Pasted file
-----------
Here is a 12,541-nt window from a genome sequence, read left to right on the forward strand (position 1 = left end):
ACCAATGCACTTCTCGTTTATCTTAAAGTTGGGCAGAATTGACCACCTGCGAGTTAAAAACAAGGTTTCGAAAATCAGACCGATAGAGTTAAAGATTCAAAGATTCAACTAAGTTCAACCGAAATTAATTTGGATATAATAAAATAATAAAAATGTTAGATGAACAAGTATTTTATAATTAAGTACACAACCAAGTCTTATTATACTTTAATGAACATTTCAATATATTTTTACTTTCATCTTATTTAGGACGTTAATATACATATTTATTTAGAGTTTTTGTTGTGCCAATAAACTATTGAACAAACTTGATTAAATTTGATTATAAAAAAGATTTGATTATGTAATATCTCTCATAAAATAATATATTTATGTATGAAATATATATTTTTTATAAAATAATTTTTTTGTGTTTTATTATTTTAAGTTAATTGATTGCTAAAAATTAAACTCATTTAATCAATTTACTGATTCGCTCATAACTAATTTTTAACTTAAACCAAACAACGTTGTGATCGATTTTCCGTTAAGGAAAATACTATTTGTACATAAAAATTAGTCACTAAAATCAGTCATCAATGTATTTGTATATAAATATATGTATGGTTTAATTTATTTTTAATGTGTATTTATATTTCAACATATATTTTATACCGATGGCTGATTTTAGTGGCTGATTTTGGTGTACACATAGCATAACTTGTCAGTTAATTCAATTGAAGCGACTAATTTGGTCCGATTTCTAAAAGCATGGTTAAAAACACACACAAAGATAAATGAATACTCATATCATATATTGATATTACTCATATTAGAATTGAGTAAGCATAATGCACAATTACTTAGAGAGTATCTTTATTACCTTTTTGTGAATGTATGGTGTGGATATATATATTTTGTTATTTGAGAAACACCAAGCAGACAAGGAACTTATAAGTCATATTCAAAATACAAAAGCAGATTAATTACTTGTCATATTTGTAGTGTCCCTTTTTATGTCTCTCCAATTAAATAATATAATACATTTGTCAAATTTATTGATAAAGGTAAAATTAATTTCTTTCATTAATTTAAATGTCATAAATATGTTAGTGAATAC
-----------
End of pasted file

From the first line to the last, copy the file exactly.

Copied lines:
Here is a 12,541-nt window from a genome sequence, read left to right on the forward strand (position 1 = left end):
ACCAATGCACTTCTCGTTTATCTTAAAGTTGGGCAGAATTGACCACCTGCGAGTTAAAAACAAGGTTTCGAAAATCAGACCGATAGAGTTAAAGATTCAAAGATTCAACTAAGTTCAACCGAAATTAATTTGGATATAATAAAATAATAAAAATGTTAGATGAACAAGTATTTTATAATTAAGTACACAACCAAGTCTTATTATACTTTAATGAACATTTCAATATATTTTTACTTTCATCTTATTTAGGACGTTAATATACATATTTATTTAGAGTTTTTGTTGTGCCAATAAACTATTGAACAAACTTGATTAAATTTGATTATAAAAAAGATTTGATTATGTAATATCTCTCATAAAATAATATATTTATGTATGAAATATATATTTTTTATAAAATAATTTTTTTGTGTTTTATTATTTTAAGTTAATTGATTGCTAAAAATTAAACTCATTTAATCAATTTACTGATTCGCTCATAACTAATTTTTAACTTAAACCAAACAACGTTGTGATCGATTTTCCGTTAAGGAAAATACTATTTGTACATAAAAATTAGTCACTAAAATCAGTCATCAATGTATTTGTATATAAATATATGTATGGTTTAATTTATTTTTAATGTGTATTTATATTTCAACATATATTTTATACCGATGGCTGATTTTAGTGGCTGATTTTGGTGTACACATAGCATAACTTGTCAGTTAATTCAATTGAAGCGACTAATTTGGTCCGATTTCTAAAAGCATGGTTAAAAACACACACAAAGATAAATGAATACTCATATCATATATTGATATTACTCATATTAGAATTGAGTAAGCATAATGCACAATTACTTAGAGAGTATCTTTATTACCTTTTTGTGAATGTATGGTGTGGATATATATATTTTGTTATTTGAGAAACACCAAGCAGACAAGGAACTTATAAGTCATATTCAAAATACAAAAGCAGATTAATTACTTGTCATATTTGTAGTGTCCCTTTTTATGTCTCTCCAATTAAATAATATAATACATTTGTCAAATTTATTGATAAAGGTAAAATTAATTTCTTTCATTAATTTAAATGTCATAAATATGTTAGTGAATAC